Benjamin Franklin: The Kite Experiment and the Invention of the Lightning Rod Assignment

Benjamin Franklin: The Kite Experiment and the Invention of the Lightning Rod Assignment Words: 867

One can only speculate as to the thoughts running through Benjamin Franklin’s mind as he pondered the awe and power of lightning during some long ago summer storm. Franklin suspected that lightning was an electrical current in nature, rather than the wrath of God, and he wanted to see if he was right. One way to test his idea would be to see if the lightning would pass through metal. He came upon the idea to use a metal key and looked around for a way to get the key up near the lightning.

As you probably already know, he used a simple toy, a kite, to prove that lightning is really a stream of electrified air, known today as plasma. No direct account of this event was ever written by Franklin, however, the manuscript of Joseph Freely documents the events as follows: “As every circumstance relating to so capital a discovery (the greatest, perhaps, since the time of Sir Isaac Newton) cannot but give pleasure to all my readers, I shall endeavour to gratify them with the communication of a few particulars which I have from the best authority. The Doctor, having published his method of verifying his hypothesis concerning the sameness of electricity with the matter of lightning, was waiting for the erection of a spire [on Christ Church] in Philadelphia to carry his views into execution; not imagining that a pointed rod of a moderate height could answer the purpose; when it occurred to him that by means of a common kite he could have better access to the regions of thunder than by any spire whatever.

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Preparing, therefore, a large silk handkerchief and two cross-sticks of a proper length on which to extend it, he took the opportunity of the first approaching thunderstorm to take a walk in the fields, in which there was a shed convenient for his purpose. But, dreading the ridicule which too commonly attends unsuccessful attempts in science, he communicated his intended experiment to nobody but his son” ??? then twenty-one, not a child as in the traditional illustrations of the scene ??? “who assisted him in raising the kite. The kite being raised, a considerable time elapsed before there was any appearance of its being electrified. One very promising cloud had passed over it without any effect; when, at length, just as he was beginning to despair of his contrivance, he observed some loose threads of the hempen string to stand erect, and to avoid one another, just as if they had been suspended on a common conductor.

Struck with this promising appearance, he immediately presented his knuckle to the key, and (let the reader judge of the exquisite pleasure he must have felt at that moment) the discovery was complete. He perceived a very evident electric spark. Others succeeded, even before the string was wet, so as to put the matter past all dispute, and when the rain had wet the string he collected electric fire very copiously. This happened in June 1752, a month after the electricians in France had verified the same theory, but before he heard of anything they had done. Correspondence by Franklin to his friend Peter Collinson, (whom started this madness by sending Franklin a glass rod which had produced “static” electricity), describes in detail how his kite was constructed. The kite consisted of two strips of cedar the width of an extended silk handkerchief, with the corners of the handkerchief tied to the cedar frame. Silk was used so as not to be as easily torn as paper. To the top of the front cedar cross member he attached a one foot metal wire approximately one foot in height.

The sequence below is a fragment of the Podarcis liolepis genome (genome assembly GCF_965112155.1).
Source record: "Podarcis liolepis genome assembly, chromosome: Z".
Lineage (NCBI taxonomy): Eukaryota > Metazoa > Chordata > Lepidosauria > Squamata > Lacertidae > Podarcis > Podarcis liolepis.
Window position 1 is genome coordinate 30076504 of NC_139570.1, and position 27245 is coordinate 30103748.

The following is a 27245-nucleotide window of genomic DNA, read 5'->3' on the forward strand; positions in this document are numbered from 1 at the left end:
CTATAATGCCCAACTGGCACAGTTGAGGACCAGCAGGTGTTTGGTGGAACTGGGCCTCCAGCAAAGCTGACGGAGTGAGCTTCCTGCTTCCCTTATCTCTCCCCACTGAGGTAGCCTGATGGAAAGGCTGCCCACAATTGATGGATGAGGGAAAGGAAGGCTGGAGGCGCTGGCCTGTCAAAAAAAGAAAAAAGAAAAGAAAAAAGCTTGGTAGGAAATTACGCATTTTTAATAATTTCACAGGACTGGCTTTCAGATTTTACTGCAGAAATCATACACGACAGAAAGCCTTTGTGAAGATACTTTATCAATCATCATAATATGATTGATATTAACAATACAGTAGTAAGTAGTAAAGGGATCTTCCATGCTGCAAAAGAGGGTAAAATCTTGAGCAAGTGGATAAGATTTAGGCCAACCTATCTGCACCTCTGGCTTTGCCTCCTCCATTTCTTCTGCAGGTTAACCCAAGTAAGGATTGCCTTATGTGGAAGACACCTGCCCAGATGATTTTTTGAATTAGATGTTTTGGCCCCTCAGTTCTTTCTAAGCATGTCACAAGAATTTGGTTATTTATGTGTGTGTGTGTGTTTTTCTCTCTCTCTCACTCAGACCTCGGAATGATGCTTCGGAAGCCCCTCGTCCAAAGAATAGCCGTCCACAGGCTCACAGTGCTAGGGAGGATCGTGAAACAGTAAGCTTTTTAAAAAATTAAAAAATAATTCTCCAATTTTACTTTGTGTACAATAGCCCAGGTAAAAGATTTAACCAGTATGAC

The standard hemp twine was used as a lanyard, and to the end of the lanyard was attached the infamous metal key. When it came time for the experiment, Franklin showed the intuition to conduct his experiment indoors, or at least under cover, and the string not touching the window or doorframe. Given this set-up, and a passing thunder cloud, he was able to observe the fibers of the hemp lanyard pulling in opposite directions. This is where I, knowing what we all know now, would conclude the experiment.

Not Ben Franklin. He waits for it to rain and get every thing wet. At that point he places his knuckle against the metal key and voile he got shocked, a lot I think, thus proving his theory of current (plasma) and electricity. While Benjamin Franklin will always be famous for his kite in the storm, he continued with his electrical experiments, even originating terms still used today such as battery charge, condenser, conductor, positively, negatively, and armature.

One must wonder what the world would be like today without one man that would undertake such an endeavor. Sources: “Benjamin Franklin”Carl Van Doren, 1938 Franklin InstituteBen Franklin Portrait of the Man ushistory. orgThe Electric Ben Franklin His famous stormy kite flight in June of 1752 led him to develop many of the terms that we still use today when we talk about electricity: battery, conductor, condenser, charge, discharge, uncharged, negative, minus, plus, electric shock, and electrician.

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